I’m speculating here – but I think it’s interesting that, in the text of the Torah, we do find that God, way back at the beginning of the Exodus, before any plagues, God gave Moses a single sign by which he could prove his authenticity to Pharaoh. And the strange thing is, the sign doesn’t even really seem all that impressive:
וַיֹּאמֶר יְ', אֶל-מֹשֶׁה וְאֶל-אַהֲרֹן לֵאמֹר. ט כִּי יְדַבֵּר אֲלֵכֶם פַּרְעֹה לֵאמֹר, תְּנוּ לָכֶם מוֹפֵת; וְאָמַרְתָּ אֶל-אַהֲרֹן, קַח אֶת-מַטְּךָ וְהַשְׁלֵךְ לִפְנֵי-פַרְעֹה--יְהִי לְתַנִּין.
And God spoke to Moses and Aaron saying, 'When Pharaoh shall speak unto you, saying: Show a wonder for you; then thou shalt say unto Aaron: Take thy rod, and cast it down before Pharaoh, that it become a serpent.’
So you might say, what’s so incredibly special about that sign? I mean, especially in the fact that when Moses and Aaron actually do it, all of Pharaoh’s sorcerers go and cast down their own staffs and those become serpents as well. So that, you know, really takes the wind out of the sails of this sign, wouldn’t you say?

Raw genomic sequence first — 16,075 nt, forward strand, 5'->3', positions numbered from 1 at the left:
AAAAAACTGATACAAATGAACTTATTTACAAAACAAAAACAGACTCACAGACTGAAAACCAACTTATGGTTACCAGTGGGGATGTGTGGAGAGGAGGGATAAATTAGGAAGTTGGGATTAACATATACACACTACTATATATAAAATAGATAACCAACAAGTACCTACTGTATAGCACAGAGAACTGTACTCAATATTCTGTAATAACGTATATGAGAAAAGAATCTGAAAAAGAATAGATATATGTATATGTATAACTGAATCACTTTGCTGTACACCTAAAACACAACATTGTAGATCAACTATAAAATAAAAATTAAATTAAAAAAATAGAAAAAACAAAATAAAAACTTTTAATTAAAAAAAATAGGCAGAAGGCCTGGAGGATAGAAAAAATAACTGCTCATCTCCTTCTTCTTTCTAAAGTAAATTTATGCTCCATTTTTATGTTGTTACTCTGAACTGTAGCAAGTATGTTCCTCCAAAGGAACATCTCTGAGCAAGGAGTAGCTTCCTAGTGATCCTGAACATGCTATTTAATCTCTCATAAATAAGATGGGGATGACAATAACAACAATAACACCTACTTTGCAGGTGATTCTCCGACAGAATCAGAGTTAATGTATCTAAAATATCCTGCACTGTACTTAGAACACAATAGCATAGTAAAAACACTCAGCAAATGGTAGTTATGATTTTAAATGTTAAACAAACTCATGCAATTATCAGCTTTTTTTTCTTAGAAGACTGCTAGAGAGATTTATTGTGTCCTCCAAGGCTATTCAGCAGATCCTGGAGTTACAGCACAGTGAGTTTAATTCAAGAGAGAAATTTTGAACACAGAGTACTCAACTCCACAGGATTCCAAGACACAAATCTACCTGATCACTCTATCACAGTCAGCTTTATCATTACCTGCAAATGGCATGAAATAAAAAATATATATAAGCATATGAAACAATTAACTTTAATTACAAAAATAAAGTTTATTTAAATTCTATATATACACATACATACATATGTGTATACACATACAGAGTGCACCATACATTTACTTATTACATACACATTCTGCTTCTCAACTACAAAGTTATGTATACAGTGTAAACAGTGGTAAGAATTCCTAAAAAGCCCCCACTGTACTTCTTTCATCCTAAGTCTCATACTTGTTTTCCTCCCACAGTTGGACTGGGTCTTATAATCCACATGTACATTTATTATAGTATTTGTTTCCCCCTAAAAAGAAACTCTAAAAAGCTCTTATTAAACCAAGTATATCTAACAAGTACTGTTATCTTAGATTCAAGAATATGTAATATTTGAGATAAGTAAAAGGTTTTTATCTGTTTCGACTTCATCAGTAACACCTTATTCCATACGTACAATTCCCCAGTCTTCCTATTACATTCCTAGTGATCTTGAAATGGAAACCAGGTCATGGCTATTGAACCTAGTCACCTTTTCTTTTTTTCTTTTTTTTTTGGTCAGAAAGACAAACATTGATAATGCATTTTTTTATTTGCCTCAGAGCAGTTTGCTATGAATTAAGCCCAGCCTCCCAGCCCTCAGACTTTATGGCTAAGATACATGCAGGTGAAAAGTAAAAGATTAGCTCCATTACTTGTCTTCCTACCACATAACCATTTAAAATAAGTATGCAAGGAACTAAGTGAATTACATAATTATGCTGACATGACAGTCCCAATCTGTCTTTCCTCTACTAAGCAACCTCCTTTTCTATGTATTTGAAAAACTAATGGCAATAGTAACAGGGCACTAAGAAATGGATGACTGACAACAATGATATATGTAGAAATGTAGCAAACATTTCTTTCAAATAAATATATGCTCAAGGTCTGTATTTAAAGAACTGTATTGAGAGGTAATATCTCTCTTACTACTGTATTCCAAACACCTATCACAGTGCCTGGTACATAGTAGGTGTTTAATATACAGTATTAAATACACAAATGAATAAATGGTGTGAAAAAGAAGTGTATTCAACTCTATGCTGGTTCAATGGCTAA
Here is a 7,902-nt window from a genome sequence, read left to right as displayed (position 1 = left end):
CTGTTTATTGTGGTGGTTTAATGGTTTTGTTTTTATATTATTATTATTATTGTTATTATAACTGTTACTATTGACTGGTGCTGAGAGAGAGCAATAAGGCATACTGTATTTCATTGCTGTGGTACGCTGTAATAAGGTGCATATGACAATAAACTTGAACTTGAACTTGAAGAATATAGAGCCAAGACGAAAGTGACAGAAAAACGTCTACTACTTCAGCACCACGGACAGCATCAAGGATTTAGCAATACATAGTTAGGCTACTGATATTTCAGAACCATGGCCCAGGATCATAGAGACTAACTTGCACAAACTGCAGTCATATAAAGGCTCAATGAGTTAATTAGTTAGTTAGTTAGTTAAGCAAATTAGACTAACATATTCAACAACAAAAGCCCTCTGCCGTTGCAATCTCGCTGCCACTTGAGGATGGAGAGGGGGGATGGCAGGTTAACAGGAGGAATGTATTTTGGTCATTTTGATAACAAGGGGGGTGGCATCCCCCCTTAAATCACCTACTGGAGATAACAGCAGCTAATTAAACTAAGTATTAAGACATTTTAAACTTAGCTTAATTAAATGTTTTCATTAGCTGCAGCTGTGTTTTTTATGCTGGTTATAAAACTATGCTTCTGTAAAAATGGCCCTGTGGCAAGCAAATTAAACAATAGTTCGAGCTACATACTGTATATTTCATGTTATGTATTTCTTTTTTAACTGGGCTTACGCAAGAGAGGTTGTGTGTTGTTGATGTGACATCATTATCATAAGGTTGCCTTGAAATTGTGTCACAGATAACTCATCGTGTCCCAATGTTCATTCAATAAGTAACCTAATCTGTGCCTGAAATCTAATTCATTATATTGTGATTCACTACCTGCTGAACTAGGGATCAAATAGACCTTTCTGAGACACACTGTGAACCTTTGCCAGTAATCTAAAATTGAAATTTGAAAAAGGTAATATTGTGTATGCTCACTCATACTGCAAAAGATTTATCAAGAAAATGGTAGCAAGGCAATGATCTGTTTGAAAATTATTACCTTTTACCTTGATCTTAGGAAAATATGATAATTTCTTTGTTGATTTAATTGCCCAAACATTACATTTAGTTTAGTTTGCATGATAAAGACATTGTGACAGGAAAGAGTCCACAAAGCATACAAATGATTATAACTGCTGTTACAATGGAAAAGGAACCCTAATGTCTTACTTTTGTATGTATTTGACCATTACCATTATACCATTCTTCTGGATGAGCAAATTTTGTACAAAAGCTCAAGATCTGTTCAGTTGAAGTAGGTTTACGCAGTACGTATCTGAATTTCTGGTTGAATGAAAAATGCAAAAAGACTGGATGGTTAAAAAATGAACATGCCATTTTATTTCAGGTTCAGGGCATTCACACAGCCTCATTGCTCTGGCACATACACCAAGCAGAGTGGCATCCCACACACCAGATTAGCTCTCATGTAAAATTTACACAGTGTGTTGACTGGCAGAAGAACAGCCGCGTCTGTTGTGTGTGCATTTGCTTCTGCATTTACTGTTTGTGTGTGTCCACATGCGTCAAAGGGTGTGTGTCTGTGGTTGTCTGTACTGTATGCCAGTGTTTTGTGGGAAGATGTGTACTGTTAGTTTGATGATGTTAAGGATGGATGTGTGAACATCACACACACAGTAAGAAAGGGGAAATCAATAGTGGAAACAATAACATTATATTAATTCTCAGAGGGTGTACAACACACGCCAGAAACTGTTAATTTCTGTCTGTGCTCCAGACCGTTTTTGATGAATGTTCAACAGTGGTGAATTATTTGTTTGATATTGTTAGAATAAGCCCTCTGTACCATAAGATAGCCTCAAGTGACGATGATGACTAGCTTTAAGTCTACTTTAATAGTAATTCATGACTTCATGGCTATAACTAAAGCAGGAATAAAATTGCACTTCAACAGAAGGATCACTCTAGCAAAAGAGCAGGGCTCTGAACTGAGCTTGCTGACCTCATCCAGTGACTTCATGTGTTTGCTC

Except that maybe we haven’t actually seen the sign yet. You gotta keep looking:
וַיַּשְׁלִיכוּ אִישׁ מַטֵּהוּ, וַיִּהְיוּ לְתַנִּינִם; וַיִּבְלַע מַטֵּה-אַהֲרֹן, אֶת-מַטֹּתָם.
For they cast down every man his rod, and they became serpents; but Aaron's rod swallowed up their rods.
Maybe that was the sign. Aaron’s staff goes and swallows all the other serpents in the room! That was it! Think of the message to Pharaoh here: Yes, there are many powers out there – but there is one Power to rule them all.
Imagine that Pharaoh had fearlessly drawn the evident, logical conclusion from that sign – the only sign that God had ever given Moses to establish His veracity in Pharaoh’s presence: One serpent swallows all the other serpents. One power rules all the other powers! Had Pharaoh come to understand that, it would all be over before it even began! He would have seen that the world contains a God who was the Creator of All – and he would have understood that he, no less than Moses and Aaron and the Hebrews, was a subject of that God, and must obey His Will.